Sharing the cost of services makes perfect sense, yet some municipalities still seem to have an irrational fear of regionalization.

Last year, West York council members didn't even open bids it requested from neighboring police departments, and a majority actually voted to shred the documents sight unseen.

We understand the numbers won't always work in the end for every municipality, but why not find out for sure?

Elected officials owe that to their constituents as emergency services gobble up greater and greater shares of municipal budgets.

It's not sustainable.

Eventually, either taxes will have to be raised or other services cut — neither of which will make property owners very happy.

WellSpan Health decided to force the issue last year on emergency medical services, which Pennsylvania municipalities must make available to residents.

In January, the health care system stopped providing emergency medical services after 33 years.

A WellSpan official said it was losing money on an inefficient model, and its financial support was impeding a transition to a modern, regionalized system.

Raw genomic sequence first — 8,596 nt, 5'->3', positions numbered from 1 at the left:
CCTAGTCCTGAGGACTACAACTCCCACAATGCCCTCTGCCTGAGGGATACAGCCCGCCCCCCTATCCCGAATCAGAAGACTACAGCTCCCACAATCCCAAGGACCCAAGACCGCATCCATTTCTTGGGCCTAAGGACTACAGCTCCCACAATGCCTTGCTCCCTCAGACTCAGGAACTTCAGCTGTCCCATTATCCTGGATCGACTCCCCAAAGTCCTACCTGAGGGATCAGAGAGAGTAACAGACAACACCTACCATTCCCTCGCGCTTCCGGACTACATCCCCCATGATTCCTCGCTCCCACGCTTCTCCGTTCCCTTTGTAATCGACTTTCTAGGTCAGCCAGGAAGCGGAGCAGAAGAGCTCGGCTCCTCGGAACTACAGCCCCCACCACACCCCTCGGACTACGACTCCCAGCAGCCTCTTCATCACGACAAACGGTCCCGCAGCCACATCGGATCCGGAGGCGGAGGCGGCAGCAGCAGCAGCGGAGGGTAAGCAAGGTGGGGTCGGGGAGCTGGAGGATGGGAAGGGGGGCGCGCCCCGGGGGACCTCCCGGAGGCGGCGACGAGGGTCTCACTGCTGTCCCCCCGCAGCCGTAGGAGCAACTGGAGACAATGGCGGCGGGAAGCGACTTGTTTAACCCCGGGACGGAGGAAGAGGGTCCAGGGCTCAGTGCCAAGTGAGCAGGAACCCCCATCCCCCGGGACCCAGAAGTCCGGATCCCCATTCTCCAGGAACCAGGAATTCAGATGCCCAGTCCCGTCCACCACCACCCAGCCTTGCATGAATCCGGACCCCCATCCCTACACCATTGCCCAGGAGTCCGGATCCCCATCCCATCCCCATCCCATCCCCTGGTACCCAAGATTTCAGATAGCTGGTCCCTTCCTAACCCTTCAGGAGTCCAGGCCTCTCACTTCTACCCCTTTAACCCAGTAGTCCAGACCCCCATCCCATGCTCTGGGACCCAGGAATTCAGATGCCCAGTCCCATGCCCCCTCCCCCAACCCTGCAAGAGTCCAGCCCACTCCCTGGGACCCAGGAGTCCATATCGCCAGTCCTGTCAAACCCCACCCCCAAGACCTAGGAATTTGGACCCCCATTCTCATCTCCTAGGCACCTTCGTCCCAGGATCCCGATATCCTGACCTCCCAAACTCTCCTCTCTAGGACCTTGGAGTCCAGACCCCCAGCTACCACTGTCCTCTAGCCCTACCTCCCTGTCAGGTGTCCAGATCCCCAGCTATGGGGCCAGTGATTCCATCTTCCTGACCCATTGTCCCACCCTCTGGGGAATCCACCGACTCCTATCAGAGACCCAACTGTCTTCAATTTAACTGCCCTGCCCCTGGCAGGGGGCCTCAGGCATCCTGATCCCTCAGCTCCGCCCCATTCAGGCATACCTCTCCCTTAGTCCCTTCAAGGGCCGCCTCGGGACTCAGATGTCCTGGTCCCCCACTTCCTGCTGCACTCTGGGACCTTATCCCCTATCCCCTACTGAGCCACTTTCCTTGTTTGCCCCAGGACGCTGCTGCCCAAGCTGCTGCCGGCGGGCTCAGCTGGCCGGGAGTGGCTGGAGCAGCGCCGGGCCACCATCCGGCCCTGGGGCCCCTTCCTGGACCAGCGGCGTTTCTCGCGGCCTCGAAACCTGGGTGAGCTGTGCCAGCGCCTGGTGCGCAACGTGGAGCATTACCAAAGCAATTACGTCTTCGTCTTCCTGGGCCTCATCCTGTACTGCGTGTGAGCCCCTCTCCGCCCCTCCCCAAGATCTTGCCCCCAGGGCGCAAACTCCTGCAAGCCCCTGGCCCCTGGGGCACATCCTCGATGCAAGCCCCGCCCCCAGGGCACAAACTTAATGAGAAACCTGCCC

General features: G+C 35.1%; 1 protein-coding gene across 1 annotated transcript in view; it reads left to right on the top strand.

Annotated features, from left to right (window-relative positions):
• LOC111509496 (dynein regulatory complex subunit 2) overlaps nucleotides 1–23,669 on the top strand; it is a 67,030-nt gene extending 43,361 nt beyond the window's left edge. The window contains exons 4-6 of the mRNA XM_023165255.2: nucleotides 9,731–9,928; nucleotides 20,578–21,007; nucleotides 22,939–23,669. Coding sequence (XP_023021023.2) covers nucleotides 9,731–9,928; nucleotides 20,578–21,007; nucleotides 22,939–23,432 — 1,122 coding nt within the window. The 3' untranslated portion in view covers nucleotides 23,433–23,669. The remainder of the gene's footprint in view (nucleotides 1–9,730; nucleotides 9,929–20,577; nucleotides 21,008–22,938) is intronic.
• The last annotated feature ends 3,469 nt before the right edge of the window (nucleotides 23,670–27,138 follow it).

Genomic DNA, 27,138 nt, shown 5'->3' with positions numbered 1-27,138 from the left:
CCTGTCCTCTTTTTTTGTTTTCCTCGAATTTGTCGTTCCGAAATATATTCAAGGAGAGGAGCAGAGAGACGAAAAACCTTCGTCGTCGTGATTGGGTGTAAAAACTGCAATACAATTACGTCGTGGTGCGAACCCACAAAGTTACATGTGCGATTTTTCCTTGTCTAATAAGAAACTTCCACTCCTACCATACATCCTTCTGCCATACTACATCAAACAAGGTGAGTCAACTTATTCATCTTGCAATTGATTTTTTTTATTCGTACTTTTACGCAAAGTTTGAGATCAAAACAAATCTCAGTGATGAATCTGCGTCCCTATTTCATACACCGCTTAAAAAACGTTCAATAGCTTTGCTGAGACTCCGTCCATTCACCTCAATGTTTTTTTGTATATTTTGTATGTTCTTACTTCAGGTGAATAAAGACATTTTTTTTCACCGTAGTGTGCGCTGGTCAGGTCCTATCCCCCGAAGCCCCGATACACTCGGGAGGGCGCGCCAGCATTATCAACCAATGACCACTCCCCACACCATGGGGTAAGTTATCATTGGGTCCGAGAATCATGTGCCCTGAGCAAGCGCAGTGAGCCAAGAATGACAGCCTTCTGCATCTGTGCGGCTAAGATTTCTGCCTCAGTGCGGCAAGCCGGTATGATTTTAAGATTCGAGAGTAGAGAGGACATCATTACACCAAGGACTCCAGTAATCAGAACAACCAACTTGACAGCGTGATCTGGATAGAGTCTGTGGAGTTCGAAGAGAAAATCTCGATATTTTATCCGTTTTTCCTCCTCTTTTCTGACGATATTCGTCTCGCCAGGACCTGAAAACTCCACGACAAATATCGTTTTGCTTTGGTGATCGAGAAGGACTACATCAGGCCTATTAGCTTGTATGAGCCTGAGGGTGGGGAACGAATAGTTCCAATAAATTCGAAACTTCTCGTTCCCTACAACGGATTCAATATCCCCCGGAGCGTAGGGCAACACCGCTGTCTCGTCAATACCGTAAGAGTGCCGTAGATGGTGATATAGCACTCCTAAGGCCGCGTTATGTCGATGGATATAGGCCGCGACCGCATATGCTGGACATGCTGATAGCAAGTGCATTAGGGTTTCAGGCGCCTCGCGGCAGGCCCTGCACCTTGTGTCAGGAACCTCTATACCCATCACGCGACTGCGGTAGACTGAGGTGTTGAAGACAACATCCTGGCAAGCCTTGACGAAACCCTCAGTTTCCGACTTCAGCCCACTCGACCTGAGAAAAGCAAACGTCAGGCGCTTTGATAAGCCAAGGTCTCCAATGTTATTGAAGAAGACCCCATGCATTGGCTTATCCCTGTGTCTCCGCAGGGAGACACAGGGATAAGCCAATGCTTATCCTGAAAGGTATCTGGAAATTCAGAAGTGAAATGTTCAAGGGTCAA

However, as it ended contracts with four local ambulance companies, WellSpan also promised to help the area's emergency medical community create a better system.

Last week, Keith Noll, senior vice president of WellSpan and president of York Hospital, announced the creation of a large fund to support regionalization of EMS in York County.


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WellSpan established a $500,000 fund through the York County Community Foundation and will match additional contributions, up to $250,000, Noll said.

The organization hopes to grow the fund to $1 million.

The grant money will provide financial support to help EMS providers come together and give structure to the system in York County, which now has a very high concentration of providers in central York but not enough in rural areas.

Some regionalization expenses covered under the grants include legal services, equipment replacement, technology and rebranding programs.

Already, Yoe Ambulance Service has changed its name to York Regional EMS and is working with the West York Ambulance.

Other companies are reportedly in discussions about working together.

WellSpan's grants "eliminates significant hurdles" and will help companies pay for the costs of consolidation, said Ted Hake, Yoe Ambulance Service's EMS chief.

"This is an unprecedented opportunity. This is a new era," he said.

The sooner everyone realizes that, the better.